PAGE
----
Ostrich necks reveal sauropod movements, food habits
A new analysis of ostriches reveals that a computer model of long-necked sauropods used to simulate the dinosaurs' movements, featured in BBC's Walking with Dinosaurs and the focus of an installation at the American Museum of Natural History, New York, does not correctly reconstruct how flexible their necks were. The results are published August 14 in the open access journal PLOS ONE by Matthew Cobley from the University of Utah, with colleagues from the University of Bristol and Natural History Museum, London.
Previous estimates of sauropod neck flexibility were based on the positions of neck vertebrae, but this new research suggests these estimates were probably inaccurate, as the models don't account for the effects of soft tissues like muscle and cartilage. This analysis of ostriches, close relatives of the long-necked sauropod dinosaurs, reveals that increasing muscle mass in the neck reduces the maximum flexibility of their necks. Variations in the distance between vertebral joints and the amount of cartilage present in the neck could also have reduced the flexibility of sauropods' long necks, according to this research.
Museum exhibits and movies often depict sauropods arching their necks into a wide range of movements, all the way from tree-tops to low vegetation. However, the results of this study indicate that these dinosaurs may have been less flexible than typically depicted. Having less flexible necks would have likely restricted the range of foods these dinosaurs could reach, their ecological niches, and consequently, they may have foraged more actively to meet their average dietary needs of approximately 400 kg of plant matter each day.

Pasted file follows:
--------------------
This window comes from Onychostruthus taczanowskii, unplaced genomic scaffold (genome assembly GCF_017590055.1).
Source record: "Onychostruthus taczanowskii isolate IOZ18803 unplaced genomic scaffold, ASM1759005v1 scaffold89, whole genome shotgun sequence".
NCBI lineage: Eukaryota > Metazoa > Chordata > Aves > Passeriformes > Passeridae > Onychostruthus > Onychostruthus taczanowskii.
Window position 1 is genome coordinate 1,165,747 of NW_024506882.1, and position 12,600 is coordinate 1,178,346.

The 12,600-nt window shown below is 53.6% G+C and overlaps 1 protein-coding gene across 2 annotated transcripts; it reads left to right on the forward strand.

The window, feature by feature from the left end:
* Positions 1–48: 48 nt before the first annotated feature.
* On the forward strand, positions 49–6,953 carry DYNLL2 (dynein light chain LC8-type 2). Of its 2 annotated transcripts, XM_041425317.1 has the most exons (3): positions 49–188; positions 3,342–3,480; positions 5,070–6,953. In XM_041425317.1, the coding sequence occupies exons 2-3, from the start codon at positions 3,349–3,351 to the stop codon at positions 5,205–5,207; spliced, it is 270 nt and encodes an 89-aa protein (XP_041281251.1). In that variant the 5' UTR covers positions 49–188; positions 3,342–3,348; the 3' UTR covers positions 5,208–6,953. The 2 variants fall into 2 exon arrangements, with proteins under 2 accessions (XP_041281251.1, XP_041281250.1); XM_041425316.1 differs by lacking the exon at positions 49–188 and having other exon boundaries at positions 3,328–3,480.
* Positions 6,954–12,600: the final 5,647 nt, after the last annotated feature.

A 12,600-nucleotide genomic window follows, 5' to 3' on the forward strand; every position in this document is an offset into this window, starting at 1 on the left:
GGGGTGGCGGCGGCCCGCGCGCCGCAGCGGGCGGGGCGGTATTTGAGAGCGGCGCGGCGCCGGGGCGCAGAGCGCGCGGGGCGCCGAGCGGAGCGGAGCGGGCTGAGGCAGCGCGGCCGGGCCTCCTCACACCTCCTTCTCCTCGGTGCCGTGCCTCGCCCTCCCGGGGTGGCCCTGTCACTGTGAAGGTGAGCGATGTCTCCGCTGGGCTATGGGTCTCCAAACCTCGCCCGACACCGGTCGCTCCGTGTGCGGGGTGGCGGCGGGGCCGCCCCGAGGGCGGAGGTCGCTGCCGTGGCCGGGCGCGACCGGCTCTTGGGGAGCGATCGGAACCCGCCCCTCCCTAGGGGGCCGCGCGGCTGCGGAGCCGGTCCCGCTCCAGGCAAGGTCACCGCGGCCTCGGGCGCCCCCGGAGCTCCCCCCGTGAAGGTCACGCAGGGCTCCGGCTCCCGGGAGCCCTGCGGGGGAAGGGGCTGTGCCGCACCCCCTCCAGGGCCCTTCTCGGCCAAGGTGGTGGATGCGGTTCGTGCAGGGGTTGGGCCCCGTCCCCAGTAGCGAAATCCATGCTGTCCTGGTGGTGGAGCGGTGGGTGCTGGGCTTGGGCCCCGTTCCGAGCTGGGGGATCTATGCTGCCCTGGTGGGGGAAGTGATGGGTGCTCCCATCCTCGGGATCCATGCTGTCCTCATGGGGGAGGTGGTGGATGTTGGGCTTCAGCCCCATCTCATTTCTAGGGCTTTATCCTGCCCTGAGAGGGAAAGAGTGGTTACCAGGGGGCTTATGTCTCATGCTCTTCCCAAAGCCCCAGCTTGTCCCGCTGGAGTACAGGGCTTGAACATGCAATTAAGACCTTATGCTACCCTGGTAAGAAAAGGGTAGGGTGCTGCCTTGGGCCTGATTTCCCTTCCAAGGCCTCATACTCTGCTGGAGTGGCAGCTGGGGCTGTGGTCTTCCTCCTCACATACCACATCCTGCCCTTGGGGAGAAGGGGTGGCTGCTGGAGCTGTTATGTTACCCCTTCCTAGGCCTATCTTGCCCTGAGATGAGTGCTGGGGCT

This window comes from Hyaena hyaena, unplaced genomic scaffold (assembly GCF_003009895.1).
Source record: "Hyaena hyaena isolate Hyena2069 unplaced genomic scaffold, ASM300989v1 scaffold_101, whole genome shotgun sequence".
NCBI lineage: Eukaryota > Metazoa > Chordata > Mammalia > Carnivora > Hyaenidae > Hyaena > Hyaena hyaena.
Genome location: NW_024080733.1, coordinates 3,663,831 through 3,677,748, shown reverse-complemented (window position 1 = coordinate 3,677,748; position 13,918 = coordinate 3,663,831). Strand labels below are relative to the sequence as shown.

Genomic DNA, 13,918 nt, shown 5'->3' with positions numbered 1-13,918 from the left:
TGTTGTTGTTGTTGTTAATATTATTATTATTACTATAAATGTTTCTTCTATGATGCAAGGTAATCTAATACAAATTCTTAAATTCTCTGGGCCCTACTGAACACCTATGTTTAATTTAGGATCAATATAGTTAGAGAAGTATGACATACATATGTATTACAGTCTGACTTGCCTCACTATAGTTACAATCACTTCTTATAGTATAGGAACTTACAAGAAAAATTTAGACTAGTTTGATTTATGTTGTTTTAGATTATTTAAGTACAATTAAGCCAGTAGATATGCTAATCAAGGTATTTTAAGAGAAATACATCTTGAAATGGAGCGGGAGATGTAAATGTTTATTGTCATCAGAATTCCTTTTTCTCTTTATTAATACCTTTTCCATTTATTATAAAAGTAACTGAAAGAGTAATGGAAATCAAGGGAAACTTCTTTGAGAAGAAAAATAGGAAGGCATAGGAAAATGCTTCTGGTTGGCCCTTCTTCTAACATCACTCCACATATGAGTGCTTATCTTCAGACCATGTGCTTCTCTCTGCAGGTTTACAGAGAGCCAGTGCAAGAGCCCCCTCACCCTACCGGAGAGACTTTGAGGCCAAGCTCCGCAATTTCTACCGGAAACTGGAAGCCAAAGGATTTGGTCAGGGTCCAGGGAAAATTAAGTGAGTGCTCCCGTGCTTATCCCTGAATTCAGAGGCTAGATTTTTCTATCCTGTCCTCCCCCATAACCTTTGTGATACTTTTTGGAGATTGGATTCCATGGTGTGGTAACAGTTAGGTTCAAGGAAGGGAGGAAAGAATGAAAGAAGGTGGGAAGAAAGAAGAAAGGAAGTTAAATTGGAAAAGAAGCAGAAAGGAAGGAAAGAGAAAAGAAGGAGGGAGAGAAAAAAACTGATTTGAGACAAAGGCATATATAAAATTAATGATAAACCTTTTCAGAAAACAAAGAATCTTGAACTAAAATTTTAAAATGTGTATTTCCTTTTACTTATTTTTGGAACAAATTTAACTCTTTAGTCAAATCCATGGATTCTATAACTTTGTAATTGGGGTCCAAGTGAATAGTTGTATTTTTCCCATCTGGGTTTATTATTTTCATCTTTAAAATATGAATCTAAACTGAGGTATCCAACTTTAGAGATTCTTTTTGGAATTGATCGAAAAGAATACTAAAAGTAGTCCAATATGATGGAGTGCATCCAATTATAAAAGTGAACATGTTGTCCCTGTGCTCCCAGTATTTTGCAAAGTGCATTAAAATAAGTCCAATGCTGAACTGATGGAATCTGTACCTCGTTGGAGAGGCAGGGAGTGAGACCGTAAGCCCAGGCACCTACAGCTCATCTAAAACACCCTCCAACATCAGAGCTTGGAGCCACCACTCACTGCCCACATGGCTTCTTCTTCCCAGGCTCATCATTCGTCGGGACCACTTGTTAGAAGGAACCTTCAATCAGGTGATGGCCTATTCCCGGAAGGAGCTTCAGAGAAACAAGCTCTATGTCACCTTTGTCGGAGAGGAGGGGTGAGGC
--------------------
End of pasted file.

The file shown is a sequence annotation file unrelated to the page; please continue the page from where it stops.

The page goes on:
Cobley adds, "I believe the most important thing to take away from this study is that computer modeling of any biological system – be it anything from an individual organ to a whole dinosaur - needs to be 'ground-truthed' before it is accepted by the scientific community and presented to the public. It's easy to be swayed by these beautifully reconstructed models of dinosaurs, but if these models aren't based on real, empirical data taken from living animals we can actually study, they only serve to confuse the general public."